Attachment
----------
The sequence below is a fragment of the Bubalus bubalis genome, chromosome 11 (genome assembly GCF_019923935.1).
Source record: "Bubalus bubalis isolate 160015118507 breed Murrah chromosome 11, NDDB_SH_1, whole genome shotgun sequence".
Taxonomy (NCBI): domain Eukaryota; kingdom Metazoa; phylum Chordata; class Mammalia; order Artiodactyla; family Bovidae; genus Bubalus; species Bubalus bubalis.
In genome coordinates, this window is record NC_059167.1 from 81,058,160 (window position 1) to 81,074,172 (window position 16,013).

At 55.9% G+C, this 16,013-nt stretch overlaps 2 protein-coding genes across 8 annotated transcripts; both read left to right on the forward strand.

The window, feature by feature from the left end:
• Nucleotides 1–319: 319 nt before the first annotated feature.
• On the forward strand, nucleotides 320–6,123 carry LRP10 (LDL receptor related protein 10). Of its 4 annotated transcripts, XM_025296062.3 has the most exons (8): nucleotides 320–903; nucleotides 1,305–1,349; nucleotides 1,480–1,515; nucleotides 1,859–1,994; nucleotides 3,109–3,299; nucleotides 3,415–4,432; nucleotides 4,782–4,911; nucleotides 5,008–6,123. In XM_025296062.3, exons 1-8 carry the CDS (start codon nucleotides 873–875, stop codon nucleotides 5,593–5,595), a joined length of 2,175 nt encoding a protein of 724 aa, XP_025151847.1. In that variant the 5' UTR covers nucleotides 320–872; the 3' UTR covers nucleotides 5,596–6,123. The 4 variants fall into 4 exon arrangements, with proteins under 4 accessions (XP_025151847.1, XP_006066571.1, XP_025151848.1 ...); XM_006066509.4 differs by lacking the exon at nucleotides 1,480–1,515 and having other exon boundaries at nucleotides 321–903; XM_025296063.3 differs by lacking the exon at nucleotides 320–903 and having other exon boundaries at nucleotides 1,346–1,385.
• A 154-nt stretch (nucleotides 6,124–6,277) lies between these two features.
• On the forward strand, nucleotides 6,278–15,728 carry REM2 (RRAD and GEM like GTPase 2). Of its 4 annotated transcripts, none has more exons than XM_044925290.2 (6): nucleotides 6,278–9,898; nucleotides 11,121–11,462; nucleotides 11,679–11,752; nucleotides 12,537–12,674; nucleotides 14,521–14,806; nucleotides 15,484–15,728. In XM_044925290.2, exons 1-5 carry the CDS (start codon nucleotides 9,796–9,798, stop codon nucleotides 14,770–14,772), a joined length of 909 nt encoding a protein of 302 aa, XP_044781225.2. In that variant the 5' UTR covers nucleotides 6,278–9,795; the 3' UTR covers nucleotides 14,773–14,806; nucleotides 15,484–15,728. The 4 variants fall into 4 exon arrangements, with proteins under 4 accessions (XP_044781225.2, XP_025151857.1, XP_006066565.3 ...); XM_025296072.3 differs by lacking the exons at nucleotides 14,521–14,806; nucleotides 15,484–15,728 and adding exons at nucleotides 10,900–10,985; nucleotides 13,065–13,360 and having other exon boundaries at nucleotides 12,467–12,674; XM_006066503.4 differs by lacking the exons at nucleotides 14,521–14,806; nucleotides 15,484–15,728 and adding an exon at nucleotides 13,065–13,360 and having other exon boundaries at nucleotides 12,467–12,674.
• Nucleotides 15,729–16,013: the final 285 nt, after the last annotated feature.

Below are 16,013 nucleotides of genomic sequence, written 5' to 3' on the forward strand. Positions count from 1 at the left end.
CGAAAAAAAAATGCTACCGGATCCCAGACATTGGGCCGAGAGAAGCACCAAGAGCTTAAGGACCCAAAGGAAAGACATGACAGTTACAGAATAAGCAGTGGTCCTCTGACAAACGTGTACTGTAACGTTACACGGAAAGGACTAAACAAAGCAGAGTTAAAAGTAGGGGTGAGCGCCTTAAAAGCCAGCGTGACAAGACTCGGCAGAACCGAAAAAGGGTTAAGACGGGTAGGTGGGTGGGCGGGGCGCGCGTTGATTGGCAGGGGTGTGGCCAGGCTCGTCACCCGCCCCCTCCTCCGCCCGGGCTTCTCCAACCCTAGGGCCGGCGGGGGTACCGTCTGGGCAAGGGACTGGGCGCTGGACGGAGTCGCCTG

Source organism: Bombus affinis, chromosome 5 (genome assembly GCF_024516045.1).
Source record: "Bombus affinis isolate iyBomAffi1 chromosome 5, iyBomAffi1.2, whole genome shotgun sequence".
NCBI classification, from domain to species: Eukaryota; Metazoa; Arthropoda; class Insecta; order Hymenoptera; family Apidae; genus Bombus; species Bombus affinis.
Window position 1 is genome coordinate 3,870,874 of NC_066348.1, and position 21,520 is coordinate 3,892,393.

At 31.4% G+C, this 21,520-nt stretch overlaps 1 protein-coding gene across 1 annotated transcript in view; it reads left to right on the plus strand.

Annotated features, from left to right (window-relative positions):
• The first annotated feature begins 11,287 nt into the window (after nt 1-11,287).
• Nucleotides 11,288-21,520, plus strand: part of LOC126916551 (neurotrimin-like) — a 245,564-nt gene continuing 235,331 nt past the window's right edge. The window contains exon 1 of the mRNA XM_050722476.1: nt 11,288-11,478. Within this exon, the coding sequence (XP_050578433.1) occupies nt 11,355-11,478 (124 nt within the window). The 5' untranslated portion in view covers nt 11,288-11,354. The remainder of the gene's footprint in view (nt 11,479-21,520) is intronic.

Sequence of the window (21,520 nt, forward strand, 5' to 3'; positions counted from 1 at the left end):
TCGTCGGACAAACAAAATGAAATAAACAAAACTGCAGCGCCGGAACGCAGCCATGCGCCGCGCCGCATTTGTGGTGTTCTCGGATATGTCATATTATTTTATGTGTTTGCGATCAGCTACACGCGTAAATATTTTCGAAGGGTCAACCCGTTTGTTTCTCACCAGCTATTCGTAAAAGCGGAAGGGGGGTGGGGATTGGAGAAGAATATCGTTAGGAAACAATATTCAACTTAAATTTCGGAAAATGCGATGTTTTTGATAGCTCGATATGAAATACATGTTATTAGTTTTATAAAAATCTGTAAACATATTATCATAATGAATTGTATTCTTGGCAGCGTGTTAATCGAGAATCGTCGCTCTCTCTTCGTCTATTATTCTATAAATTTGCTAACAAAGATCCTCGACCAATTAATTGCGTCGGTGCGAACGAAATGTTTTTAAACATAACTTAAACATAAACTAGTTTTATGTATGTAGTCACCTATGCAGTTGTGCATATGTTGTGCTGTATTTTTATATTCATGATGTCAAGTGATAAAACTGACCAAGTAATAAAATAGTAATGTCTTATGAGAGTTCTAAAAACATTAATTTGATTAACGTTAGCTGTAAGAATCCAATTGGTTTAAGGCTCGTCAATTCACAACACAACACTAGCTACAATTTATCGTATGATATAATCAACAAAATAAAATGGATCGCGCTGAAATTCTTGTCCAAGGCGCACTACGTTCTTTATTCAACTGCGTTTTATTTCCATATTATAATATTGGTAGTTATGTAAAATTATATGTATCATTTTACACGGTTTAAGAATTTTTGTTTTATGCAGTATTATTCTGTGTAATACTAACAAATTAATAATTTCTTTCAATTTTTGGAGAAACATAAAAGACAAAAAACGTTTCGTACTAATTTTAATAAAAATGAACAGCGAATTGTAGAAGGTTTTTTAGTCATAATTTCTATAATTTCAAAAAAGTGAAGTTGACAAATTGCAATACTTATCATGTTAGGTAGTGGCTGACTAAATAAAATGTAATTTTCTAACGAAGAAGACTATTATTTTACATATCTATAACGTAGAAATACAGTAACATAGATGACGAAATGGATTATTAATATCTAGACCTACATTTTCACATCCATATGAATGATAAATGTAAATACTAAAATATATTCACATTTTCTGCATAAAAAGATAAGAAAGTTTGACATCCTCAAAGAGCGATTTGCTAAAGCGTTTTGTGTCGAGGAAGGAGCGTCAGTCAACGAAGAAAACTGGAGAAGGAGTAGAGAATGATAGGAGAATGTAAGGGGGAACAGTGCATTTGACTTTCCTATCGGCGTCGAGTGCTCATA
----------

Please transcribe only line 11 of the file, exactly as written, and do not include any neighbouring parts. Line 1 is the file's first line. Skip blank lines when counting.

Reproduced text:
• Nucleotides 15,729–16,013: the final 285 nt, after the last annotated feature.